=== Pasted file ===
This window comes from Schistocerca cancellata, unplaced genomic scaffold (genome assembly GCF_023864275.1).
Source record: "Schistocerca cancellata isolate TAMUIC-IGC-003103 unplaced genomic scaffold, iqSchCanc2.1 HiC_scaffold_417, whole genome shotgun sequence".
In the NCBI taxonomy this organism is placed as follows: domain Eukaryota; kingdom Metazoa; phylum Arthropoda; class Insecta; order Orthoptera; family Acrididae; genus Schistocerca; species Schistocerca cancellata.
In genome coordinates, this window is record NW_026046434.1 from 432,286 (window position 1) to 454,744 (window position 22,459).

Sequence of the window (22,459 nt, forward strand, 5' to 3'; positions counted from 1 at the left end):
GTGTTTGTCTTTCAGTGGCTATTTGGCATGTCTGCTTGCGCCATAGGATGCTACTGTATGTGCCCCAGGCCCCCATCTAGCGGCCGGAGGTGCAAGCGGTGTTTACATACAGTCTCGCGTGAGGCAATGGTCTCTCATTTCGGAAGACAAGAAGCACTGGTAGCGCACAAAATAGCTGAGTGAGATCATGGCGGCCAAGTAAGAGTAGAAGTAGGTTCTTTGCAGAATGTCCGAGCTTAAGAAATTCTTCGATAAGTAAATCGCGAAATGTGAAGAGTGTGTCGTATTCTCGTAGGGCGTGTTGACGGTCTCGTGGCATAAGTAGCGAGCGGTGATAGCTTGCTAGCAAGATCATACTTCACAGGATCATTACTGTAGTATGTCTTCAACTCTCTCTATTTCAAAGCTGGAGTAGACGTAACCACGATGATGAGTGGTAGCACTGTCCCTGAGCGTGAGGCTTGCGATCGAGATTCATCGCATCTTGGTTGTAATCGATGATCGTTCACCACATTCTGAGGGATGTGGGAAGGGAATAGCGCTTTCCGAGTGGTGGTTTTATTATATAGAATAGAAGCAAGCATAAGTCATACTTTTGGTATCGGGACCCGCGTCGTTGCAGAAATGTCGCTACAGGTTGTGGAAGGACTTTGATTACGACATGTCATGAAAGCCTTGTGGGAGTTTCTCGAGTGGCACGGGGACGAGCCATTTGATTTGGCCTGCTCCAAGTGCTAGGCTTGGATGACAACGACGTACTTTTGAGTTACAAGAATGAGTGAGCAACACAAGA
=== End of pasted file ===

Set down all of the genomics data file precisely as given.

This window comes from Schistocerca cancellata, unplaced genomic scaffold (genome assembly GCF_023864275.1).
Source record: "Schistocerca cancellata isolate TAMUIC-IGC-003103 unplaced genomic scaffold, iqSchCanc2.1 HiC_scaffold_417, whole genome shotgun sequence".
In the NCBI taxonomy this organism is placed as follows: domain Eukaryota; kingdom Metazoa; phylum Arthropoda; class Insecta; order Orthoptera; family Acrididae; genus Schistocerca; species Schistocerca cancellata.
In genome coordinates, this window is record NW_026046434.1 from 432,286 (window position 1) to 454,744 (window position 22,459).

Sequence of the window (22,459 nt, forward strand, 5' to 3'; positions counted from 1 at the left end):
GTGTTTGTCTTTCAGTGGCTATTTGGCATGTCTGCTTGCGCCATAGGATGCTACTGTATGTGCCCCAGGCCCCCATCTAGCGGCCGGAGGTGCAAGCGGTGTTTACATACAGTCTCGCGTGAGGCAATGGTCTCTCATTTCGGAAGACAAGAAGCACTGGTAGCGCACAAAATAGCTGAGTGAGATCATGGCGGCCAAGTAAGAGTAGAAGTAGGTTCTTTGCAGAATGTCCGAGCTTAAGAAATTCTTCGATAAGTAAATCGCGAAATGTGAAGAGTGTGTCGTATTCTCGTAGGGCGTGTTGACGGTCTCGTGGCATAAGTAGCGAGCGGTGATAGCTTGCTAGCAAGATCATACTTCACAGGATCATTACTGTAGTATGTCTTCAACTCTCTCTATTTCAAAGCTGGAGTAGACGTAACCACGATGATGAGTGGTAGCACTGTCCCTGAGCGTGAGGCTTGCGATCGAGATTCATCGCATCTTGGTTGTAATCGATGATCGTTCACCACATTCTGAGGGATGTGGGAAGGGAATAGCGCTTTCCGAGTGGTGGTTTTATTATATAGAATAGAAGCAAGCATAAGTCATACTTTTGGTATCGGGACCCGCGTCGTTGCAGAAATGTCGCTACAGGTTGTGGAAGGACTTTGATTACGACATGTCATGAAAGCCTTGTGGGAGTTTCTCGAGTGGCACGGGGACGAGCCATTTGATTTGGCCTGCTCCAAGTGCTAGGCTTGGATGACAACGACGTACTTTTGAGTTACAAGAATGAGTGAGCAACACAAGA